S Sajana's instant hit a reward for decade of hard toil

Bhatia: 'Sajana is the Kieron Pollard of MI women's team' (2:32)

MI beat DC in a last-ball thriller, courtesy a six from the debutant Sajeevan Sajana (2:32)

She has a degree in Political Science. She's featured in a Tamil film as a support artist. She was football captain of Wayanad district in Kerala in her teenage years, and a track-and-field champion in college. And on Friday night, S Sajana announced herself on the cricket field with a sensational first-ball act in the 2024 WPL season opener at the Chinnaswamy Stadium in Bengaluru.

As Sajana swung powerfully and cleared the long-on boundary with Mumbai Indians needing five runs off the final delivery, Biju George sat in the Delhi Capitals dugout soaking in an emotional moment that may have been bittersweet.

Biju, a renowned state coach in Kerala, has seen Sajana travel an arduous path from Wayanad where she once was also a cricket-throws champion. Modelled on shot-put, the competition at her school rewarded those who threw a cricket ball farthest. Sajana impressed local cricket coaches with her athleticism and, in 2013, she was invited to train at Wayanad's residential women's academy run by the Kerala Cricket Association, with Biju overseeing the camps. More than a decade later Biju, now the Capitals' fielding coach, watched Sajana beat his team.

Sajana's career had been on the upswing until disaster struck in 2018. Only three weeks before the floods in Kerala washed away her home, Sajana had scored the fastest hundred in age-group women's cricket in India, which earned her a call-up to a women's NCA camp.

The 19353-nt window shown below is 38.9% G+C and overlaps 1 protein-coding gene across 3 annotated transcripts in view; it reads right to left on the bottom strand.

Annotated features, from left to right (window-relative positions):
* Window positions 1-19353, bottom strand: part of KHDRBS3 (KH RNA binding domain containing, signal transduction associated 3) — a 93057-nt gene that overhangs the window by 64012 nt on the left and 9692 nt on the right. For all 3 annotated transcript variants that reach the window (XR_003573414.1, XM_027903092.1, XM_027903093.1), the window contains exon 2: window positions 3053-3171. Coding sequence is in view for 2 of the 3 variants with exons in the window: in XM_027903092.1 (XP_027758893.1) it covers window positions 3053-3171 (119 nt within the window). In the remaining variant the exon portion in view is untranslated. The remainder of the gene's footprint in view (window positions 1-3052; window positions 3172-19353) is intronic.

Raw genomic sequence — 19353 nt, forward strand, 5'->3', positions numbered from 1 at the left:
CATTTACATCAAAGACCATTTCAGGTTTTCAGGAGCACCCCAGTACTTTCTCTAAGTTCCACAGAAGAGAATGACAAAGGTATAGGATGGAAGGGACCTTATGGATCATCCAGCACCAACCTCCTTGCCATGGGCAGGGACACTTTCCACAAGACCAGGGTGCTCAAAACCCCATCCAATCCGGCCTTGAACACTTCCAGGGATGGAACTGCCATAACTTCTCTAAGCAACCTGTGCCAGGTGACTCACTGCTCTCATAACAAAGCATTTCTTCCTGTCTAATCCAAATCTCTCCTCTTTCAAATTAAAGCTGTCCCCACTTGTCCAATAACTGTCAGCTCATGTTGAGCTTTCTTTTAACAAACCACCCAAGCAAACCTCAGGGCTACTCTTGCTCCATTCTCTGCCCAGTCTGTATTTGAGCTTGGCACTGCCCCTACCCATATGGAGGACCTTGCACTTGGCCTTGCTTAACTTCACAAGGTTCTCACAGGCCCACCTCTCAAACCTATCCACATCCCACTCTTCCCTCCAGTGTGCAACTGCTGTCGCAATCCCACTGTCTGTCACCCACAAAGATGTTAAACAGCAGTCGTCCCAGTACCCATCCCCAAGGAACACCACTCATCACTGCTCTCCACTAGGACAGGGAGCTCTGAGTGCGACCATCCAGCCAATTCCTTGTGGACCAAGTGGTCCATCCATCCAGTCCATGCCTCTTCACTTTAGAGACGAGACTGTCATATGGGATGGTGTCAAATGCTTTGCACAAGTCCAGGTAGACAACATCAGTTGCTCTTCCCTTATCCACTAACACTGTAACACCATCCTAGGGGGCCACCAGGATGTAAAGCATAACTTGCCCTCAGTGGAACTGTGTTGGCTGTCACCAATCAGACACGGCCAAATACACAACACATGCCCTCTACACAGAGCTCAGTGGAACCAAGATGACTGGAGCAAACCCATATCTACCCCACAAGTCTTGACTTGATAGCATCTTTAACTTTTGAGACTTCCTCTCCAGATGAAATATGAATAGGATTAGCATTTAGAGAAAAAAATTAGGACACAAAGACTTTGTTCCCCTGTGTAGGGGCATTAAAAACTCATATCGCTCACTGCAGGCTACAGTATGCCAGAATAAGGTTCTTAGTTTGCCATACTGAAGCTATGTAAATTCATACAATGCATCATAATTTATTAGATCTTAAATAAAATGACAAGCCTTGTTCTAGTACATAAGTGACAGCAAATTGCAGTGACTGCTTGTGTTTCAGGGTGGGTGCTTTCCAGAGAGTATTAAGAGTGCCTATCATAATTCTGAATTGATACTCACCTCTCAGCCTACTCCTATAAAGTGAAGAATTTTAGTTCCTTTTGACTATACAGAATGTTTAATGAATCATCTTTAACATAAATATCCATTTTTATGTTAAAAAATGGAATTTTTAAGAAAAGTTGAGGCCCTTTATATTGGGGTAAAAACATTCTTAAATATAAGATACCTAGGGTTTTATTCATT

The year before, she had led Kerala Under-23 to the inter-state T20 title, leading to a call-up to the senior Kerala team when she trained once again under Biju. She was named KCA's women's player of the year two years in a tow.

But when the Covid-19 pandemic struck in 2020, it set Sajana - like it did many others - back.

Sajana's father, Sanjeevan, an autorickshaw driver in the scenic Wayanad hills didn't have much of an income due to pandemic restrictions, especially with tourism in the region coming to a standstill. Her mother, Sarada, worked at the municipality in Mananthavady. The lack of a regular income was tough on the family.

At this time, Sajana received assistance from Nazir Machan, secretary of the Wayanad District Cricket Association, who let her stay at KCA's residential facility free of cost so that her cricket training would be unaffected by the pandemic.

"Sajana was a natural athlete, so there was never a question of her having to put in more hours on her fitness," Nazir told ESPNcricinfo. "She only needed guidance, which she got when she joined the KCA academy. She made use of the opportunities to excel even though there were numerous hardships like losing her home."

Ahead of WPL 2024, Sajana trialled with three franchises. Biju had even recommended her to Capitals, who couldn't bid at the auction because they had exhausted their purse. Sajana had also been to trials with Mumbai and Gujarat Giants, and eventually got bought by Mumbai for INR 15 lakh.

Sajana's first act on the field on Friday night was the stuff of nightmares: she dropped a sitter at point with Alice Capsey on 72. Shabnim Ismail, the bowler, vented her frustration.

Her shot at redemption came in the final act of the game. Sajana had no time for sighters. With five to get off the last ball, she swung, and smacked it straight out of the middle.

"She's like the Kieron Pollard of our women's team," Yastika Bhatia said after the match. "She has that role [of a finisher]. Credit to her. She has got an inspiring story. She has come from a humble background and we're very happy and proud. Her family would be really proud she hit that six."

Sajana's six showcased what the WPL can offer in India. In one ball, Sajana went from being an unknown woman cricketer who'd toiled for a decade to the person who ensured the WPL's champions began their title defence with a thrilling victory on an evening of high drama and glamour.